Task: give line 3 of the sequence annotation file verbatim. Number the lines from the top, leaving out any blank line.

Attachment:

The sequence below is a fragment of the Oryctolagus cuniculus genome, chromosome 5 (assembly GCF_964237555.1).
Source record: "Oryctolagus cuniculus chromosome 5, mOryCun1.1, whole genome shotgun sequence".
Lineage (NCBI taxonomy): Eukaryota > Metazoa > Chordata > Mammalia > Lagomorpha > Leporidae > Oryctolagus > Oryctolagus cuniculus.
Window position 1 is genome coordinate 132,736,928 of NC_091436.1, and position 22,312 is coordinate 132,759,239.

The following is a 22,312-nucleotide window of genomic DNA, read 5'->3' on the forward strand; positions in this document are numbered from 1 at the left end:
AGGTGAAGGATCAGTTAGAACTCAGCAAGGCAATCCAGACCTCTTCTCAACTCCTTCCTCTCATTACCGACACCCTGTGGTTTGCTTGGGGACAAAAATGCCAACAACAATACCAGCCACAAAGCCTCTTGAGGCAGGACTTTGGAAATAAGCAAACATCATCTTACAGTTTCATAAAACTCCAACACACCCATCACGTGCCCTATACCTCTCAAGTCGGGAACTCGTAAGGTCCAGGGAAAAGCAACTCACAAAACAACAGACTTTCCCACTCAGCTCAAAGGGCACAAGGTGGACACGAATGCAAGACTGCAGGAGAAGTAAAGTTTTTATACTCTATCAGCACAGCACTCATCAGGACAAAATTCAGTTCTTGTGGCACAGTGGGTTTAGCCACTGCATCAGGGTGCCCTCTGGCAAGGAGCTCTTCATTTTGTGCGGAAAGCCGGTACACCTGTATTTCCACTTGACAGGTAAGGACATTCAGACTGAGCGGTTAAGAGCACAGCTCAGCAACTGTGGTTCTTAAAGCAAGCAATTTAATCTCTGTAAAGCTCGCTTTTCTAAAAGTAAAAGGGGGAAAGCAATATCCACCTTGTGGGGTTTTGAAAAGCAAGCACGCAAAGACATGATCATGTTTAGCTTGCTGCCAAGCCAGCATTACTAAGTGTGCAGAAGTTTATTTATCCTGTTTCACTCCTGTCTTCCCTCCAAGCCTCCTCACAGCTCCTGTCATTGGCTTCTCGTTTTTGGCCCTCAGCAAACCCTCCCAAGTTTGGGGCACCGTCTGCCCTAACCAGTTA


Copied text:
Lineage (NCBI taxonomy): Eukaryota > Metazoa > Chordata > Mammalia > Lagomorpha > Leporidae > Oryctolagus > Oryctolagus cuniculus.